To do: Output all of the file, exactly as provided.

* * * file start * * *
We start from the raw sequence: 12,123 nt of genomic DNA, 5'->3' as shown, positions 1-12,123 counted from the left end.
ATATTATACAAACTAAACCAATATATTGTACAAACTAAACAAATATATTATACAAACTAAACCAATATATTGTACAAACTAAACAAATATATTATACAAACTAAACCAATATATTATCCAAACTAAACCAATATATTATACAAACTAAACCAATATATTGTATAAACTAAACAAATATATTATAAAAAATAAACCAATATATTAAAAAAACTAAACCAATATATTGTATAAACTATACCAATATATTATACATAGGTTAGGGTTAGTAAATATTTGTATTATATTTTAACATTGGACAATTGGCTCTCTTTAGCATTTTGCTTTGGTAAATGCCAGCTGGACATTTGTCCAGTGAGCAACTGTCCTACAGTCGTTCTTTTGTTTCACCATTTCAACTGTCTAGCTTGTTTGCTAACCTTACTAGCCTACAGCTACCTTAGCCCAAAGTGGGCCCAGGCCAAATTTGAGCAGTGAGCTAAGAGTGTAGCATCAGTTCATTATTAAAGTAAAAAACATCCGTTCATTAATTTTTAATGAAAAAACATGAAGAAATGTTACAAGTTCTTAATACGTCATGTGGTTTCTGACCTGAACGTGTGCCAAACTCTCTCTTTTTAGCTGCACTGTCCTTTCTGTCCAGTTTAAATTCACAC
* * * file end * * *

We start from the raw sequence: 12,123 nt of genomic DNA, 5'->3' as shown, positions 1-12,123 counted from the left end.
ATATTATACAAACTAAACCAATATATTGTACAAACTAAACAAATATATTATACAAACTAAACCAATATATTGTACAAACTAAACAAATATATTATACAAACTAAACCAATATATTATCCAAACTAAACCAATATATTATACAAACTAAACCAATATATTGTATAAACTAAACAAATATATTATAAAAAATAAACCAATATATTAAAAAAACTAAACCAATATATTGTATAAACTATACCAATATATTATACATAGGTTAGGGTTAGTAAATATTTGTATTATATTTTAACATTGGACAATTGGCTCTCTTTAGCATTTTGCTTTGGTAAATGCCAGCTGGACATTTGTCCAGTGAGCAACTGTCCTACAGTCGTTCTTTTGTTTCACCATTTCAACTGTCTAGCTTGTTTGCTAACCTTACTAGCCTACAGCTACCTTAGCCCAAAGTGGGCCCAGGCCAAATTTGAGCAGTGAGCTAAGAGTGTAGCATCAGTTCATTATTAAAGTAAAAAACATCCGTTCATTAATTTTTAATGAAAAAACATGAAGAAATGTTACAAGTTCTTAATACGTCATGTGGTTTCTGACCTGAACGTGTGCCAAACTCTCTCTTTTTAGCTGCACTGTCCTTTCTGTCCAGTTTAAATTCACAC